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Key Event Title
Increase, goblet cell number
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Key Event Components
Key Event Overview
AOPs Including This Key Event
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|Decreased lung function||KeyEvent||Cataia Ives (send email)||Under development: Not open for comment. Do not cite||Under Development|
Key Event Description
Goblet cell is a mucus secreting cell type that can be found in epithelial mucosa of the intestine, lung, and eye. Goblet cells are necessary for mucosal epithelial homeostasis as well as for the appropriate function of both innate and adaptive immunity. Alterations in goblet cell numbers are characteristics of some pathologies. In the airway, the increased number of goblet cells is generally associated with diseases, such as asthma, cystic fibrosis, and chronic obstructive pulmonary disease (COPD). While some disorders of the intestine and conjunctiva are associated with the decrease in goblet cell numbers, Crohn’s disease, cystic fibrosis, allergic conjunctivitis, and inverted mucoepidermoid papilloma have increased number of goblet cells (McCauley & Guasch, 2015). Goblet cell hyperplasia (GCH) can arise following airway injury and is defined by otherwise intact epithelium with an increase in the number of goblet cells (Hao et al, 2012; SAETTA et al, 2000). Pathologists define goblet cell metaplasia as apparent loss of ciliated or club cells with an increase of goblet cells, without an apparent increase in the total number of epithelial cells (Lumsden et al, 1984; Reader et al, 2003; Shimizu et al, 1996). The increased number of goblet cells via proliferation has been demonstrated in the rat intestine (Hino et al, 2012) and eye (Gu et al, 2008; Li et al, 2013; Shatos et al, 2008) in response dietary fiber and EGFR stimulation, respectively.
Evidence for Perturbation by Stressor
Several studies have shown that the number of goblet cells increase in response to various stressors. Cigarette smoke exposure resulted in the increase in the number of goblet cells in the airway of rats (Kato et al, 2020; Xiao et al, 2011), mice (Mebratu et al, 2011; Yang et al, 2020), dogs (Park et al, 1977), monkeys (Manevski et al, 2022), and in human airway epithelial cells cultured in air-liquid interface (Haswell et al, 2010; Haswell et al, 2021). Similarly, exposure of mice or rats to nebulized acrolein resulted in goblet cell metaplasia in the airways (Chen et al, 2010; Liu et al, 2009; Wang et al, 2009) and the treatment of primary human bronchial epithelial cells differentiated at the air-liquid interface with up to 1 µM acrolein induced a concentration dependent increase in the percentage of MUC5A-positive cells (Haswell et al., 2010). Ozone has also been shown to contribute to the increased number of goblet cells in the airways of mice (Jang et al, 2006; Larsen et al, 2010) and rats (Wagner et al, 2003). The goblet cell numbers also increased in the intestine of rats infected with Hymenolepis diminuta (tapeworm) (Webb et al, 2007) and mice infected with Nippostrongylus brasiliensis (hookworm) (Turner et al, 2013). Finally, air pollution was shown to trigger GCH in the eye (Novaes et al, 2007).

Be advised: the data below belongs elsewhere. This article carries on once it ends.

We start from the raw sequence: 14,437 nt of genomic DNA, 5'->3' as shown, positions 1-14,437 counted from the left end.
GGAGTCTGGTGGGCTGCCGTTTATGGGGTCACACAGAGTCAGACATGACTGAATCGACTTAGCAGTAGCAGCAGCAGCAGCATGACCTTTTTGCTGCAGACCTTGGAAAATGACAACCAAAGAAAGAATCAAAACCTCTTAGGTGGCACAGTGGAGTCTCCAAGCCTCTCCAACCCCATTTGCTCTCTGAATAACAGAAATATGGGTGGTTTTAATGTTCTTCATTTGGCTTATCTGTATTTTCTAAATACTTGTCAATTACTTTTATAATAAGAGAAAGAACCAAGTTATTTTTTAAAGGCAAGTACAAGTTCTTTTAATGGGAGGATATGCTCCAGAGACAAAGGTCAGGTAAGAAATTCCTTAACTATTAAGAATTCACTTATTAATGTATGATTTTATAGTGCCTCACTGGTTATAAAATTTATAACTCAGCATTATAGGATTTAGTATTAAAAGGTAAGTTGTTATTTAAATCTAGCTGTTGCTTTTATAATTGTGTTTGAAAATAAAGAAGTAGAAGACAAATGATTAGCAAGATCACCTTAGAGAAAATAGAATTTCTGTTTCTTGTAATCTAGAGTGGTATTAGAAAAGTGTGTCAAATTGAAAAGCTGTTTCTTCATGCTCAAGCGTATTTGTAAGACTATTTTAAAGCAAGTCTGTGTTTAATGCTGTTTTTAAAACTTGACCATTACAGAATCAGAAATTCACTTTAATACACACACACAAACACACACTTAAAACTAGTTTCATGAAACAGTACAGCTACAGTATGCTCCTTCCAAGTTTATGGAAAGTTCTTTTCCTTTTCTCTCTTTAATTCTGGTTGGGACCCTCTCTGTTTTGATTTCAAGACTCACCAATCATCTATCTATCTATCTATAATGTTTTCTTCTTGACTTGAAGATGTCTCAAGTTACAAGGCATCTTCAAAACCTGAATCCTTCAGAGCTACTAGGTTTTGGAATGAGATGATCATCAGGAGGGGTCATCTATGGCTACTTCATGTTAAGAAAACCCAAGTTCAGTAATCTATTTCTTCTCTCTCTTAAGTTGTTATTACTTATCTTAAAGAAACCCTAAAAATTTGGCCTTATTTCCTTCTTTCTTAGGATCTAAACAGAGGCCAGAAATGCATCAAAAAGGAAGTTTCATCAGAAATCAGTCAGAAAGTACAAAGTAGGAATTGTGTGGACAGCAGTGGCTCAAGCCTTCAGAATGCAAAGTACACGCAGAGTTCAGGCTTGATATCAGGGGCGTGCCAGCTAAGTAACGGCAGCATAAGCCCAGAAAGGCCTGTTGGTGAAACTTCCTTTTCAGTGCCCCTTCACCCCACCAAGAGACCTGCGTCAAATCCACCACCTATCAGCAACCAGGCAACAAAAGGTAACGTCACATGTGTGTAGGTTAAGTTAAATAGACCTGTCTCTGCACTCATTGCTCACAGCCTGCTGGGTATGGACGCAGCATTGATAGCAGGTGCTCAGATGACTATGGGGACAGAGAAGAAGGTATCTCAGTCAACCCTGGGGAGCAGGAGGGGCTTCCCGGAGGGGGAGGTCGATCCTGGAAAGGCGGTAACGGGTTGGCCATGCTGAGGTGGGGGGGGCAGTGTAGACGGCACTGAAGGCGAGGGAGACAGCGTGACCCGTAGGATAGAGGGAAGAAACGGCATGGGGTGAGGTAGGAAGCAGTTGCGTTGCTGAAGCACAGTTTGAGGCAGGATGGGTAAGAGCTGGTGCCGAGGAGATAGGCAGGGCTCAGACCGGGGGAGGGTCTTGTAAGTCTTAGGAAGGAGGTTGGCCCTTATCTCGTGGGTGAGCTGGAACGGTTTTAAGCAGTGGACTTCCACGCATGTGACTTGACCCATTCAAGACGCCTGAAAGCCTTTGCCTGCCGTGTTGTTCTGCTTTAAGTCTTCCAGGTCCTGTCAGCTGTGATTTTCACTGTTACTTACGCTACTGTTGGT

How It Is Measured or Detected
There are few standard ways to measure the increased number of goblet cells in a tissue specimen or cultured cells:
The mucin-producing secretory granules of goblet cells can be identified easily by light or electron microscopy (Rogers, 1994). The stages of metaplastic transformation can be identified as early cilia-goblet cells, late cilia-goblet, and mature goblet cells using transmission electron micrographs (Tyner et al, 2006). In laboratory animals, GCH may be identified by a pathologist as an increase in the number of goblet cells in an epithelium which normally contains only few goblet cells (Harkema & Hotchkiss, 1993).
The increased number of goblet cells can be measured by staining the tissue or ALI culture with antibody recognizing MUC5 and counting the number of labeled cells/mm of epithelium or percentage of positive cells in the epithelium (Casalino-Matsuda et al, 2006; Jia et al, 2021; Lou et al, 1998; Tyner et al., 2006).
Alternatively, many researchers use hematoxylin and eosin to stain the entire epithelial area (total number of nuclei) and Alcian blue (AB)-periodic acid-Schiff (PAS) to stain the intracellular mucous glycoconjugates, marking goblet cells. The change in goblet cell numbers is defined by the change in the proportion of AB-PAS-stained surface of the entire epithelial cell area over a length of 2 mm of the basal lamina (Takeyama et al, 2008).
AB staining can be combined with goblet cell marker, Clca3, expressed as the goblet cell area / bronchial basement membrane (Leverkoehne et al, 2006; Song et al, 2016).
Bromo-deoxyuridine (BrDU) incorporation can be used to identify the proliferating goblet cells in tissue specimens (GRANT & Specian, 1998; Hino et al., 2012).
Proliferating Cell Nuclear Antigen 19A2 (PCNA) staining was used to identify proliferating goblet cells in the crypt of the intestinal wall in rabbits (GRANT & Specian, 1998).
In a culture that consist solely of goblet cells (e.g., from conjunctiva), increase in goblet cells via proliferation was measured by Ki-67 immunofluorescent staining (Gu et al., 2008).
Domain of Applicability
The increased number of goblet cells in response to stressors can be found in rats, mice, rabbits, guinea pigs, and humans.
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